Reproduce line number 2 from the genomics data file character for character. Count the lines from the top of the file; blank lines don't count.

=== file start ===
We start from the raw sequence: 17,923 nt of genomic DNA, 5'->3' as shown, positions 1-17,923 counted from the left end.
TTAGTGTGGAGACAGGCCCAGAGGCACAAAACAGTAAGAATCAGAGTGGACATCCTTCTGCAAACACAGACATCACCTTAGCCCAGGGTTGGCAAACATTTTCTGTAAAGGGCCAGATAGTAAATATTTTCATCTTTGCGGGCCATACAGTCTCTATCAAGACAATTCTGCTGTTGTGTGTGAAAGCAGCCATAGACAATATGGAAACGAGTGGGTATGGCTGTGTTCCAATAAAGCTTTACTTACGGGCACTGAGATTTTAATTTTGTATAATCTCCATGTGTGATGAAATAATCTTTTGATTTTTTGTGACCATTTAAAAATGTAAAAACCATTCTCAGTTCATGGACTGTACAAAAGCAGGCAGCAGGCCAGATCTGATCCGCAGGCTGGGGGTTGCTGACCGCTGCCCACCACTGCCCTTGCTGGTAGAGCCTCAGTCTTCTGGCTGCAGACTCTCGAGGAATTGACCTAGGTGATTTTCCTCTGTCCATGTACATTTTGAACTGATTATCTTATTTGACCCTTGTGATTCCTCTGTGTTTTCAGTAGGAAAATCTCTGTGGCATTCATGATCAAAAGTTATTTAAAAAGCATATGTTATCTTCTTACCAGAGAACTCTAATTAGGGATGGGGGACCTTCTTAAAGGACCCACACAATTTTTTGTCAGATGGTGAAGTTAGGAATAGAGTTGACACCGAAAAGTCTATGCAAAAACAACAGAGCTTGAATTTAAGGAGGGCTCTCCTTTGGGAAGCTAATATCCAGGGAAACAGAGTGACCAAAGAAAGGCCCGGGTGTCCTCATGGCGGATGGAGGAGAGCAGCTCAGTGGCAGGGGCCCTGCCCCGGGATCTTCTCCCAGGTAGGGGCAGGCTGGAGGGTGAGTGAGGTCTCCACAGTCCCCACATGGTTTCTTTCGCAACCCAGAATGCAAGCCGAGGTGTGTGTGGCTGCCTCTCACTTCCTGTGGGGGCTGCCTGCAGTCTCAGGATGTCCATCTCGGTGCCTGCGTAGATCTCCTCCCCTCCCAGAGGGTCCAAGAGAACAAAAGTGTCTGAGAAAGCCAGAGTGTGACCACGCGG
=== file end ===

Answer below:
TTAGTGTGGAGACAGGCCCAGAGGCACAAAACAGTAAGAATCAGAGTGGACATCCTTCTGCAAACACAGACATCACCTTAGCCCAGGGTTGGCAAACATTTTCTGTAAAGGGCCAGATAGTAAATATTTTCATCTTTGCGGGCCATACAGTCTCTATCAAGACAATTCTGCTGTTGTGTGTGAAAGCAGCCATAGACAATATGGAAACGAGTGGGTATGGCTGTGTTCCAATAAAGCTTTACTTACGGGCACTGAGATTTTAATTTTGTATAATCTCCATGTGTGATGAAATAATCTTTTGATTTTTTGTGACCATTTAAAAATGTAAAAACCATTCTCAGTTCATGGACTGTACAAAAGCAGGCAGCAGGCCAGATCTGATCCGCAGGCTGGGGGTTGCTGACCGCTGCCCACCACTGCCCTTGCTGGTAGAGCCTCAGTCTTCTGGCTGCAGACTCTCGAGGAATTGACCTAGGTGATTTTCCTCTGTCCATGTACATTTTGAACTGATTATCTTATTTGACCCTTGTGATTCCTCTGTGTTTTCAGTAGGAAAATCTCTGTGGCATTCATGATCAAAAGTTATTTAAAAAGCATATGTTATCTTCTTACCAGAGAACTCTAATTAGGGATGGGGGACCTTCTTAAAGGACCCACACAATTTTTTGTCAGATGGTGAAGTTAGGAATAGAGTTGACACCGAAAAGTCTATGCAAAAACAACAGAGCTTGAATTTAAGGAGGGCTCTCCTTTGGGAAGCTAATATCCAGGGAAACAGAGTGACCAAAGAAAGGCCCGGGTGTCCTCATGGCGGATGGAGGAGAGCAGCTCAGTGGCAGGGGCCCTGCCCCGGGATCTTCTCCCAGGTAGGGGCAGGCTGGAGGGTGAGTGAGGTCTCCACAGTCCCCACATGGTTTCTTTCGCAACCCAGAATGCAAGCCGAGGTGTGTGTGGCTGCCTCTCACTTCCTGTGGGGGCTGCCTGCAGTCTCAGGATGTCCATCTCGGTGCCTGCGTAGATCTCCTCCCCTCCCAGAGGGTCCAAGAGAACAAAAGTGTCTGAGAAAGCCAGAGTGTGACCACGCGG